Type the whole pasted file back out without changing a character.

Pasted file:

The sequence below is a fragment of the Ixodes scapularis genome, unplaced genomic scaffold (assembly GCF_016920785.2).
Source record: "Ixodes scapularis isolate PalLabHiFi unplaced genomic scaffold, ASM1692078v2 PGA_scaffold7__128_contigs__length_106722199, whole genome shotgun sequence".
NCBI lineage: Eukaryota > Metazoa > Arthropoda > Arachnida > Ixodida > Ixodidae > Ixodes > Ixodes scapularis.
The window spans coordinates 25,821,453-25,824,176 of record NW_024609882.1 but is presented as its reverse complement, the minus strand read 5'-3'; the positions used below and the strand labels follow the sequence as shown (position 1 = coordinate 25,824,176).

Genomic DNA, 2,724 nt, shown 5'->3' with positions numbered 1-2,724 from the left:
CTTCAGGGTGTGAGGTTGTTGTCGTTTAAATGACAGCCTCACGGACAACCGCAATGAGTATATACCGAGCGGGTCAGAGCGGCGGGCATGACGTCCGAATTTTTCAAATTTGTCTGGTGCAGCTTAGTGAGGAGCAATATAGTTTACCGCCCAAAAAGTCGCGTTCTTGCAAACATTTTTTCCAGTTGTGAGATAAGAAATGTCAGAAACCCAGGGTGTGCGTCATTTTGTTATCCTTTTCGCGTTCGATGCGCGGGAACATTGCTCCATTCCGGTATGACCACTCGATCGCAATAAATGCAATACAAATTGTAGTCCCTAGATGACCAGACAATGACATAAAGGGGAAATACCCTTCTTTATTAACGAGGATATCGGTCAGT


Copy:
The sequence below is a fragment of the Ixodes scapularis genome, unplaced genomic scaffold (assembly GCF_016920785.2).
Source record: "Ixodes scapularis isolate PalLabHiFi unplaced genomic scaffold, ASM1692078v2 PGA_scaffold7__128_contigs__length_106722199, whole genome shotgun sequence".
NCBI lineage: Eukaryota > Metazoa > Arthropoda > Arachnida > Ixodida > Ixodidae > Ixodes > Ixodes scapularis.
The window spans coordinates 25,821,453-25,824,176 of record NW_024609882.1 but is presented as its reverse complement, the minus strand read 5'-3'; the positions used below and the strand labels follow the sequence as shown (position 1 = coordinate 25,824,176).

Genomic DNA, 2,724 nt, shown 5'->3' with positions numbered 1-2,724 from the left:
CTTCAGGGTGTGAGGTTGTTGTCGTTTAAATGACAGCCTCACGGACAACCGCAATGAGTATATACCGAGCGGGTCAGAGCGGCGGGCATGACGTCCGAATTTTTCAAATTTGTCTGGTGCAGCTTAGTGAGGAGCAATATAGTTTACCGCCCAAAAAGTCGCGTTCTTGCAAACATTTTTTCCAGTTGTGAGATAAGAAATGTCAGAAACCCAGGGTGTGCGTCATTTTGTTATCCTTTTCGCGTTCGATGCGCGGGAACATTGCTCCATTCCGGTATGACCACTCGATCGCAATAAATGCAATACAAATTGTAGTCCCTAGATGACCAGACAATGACATAAAGGGGAAATACCCTTCTTTATTAACGAGGATATCGGTCAGT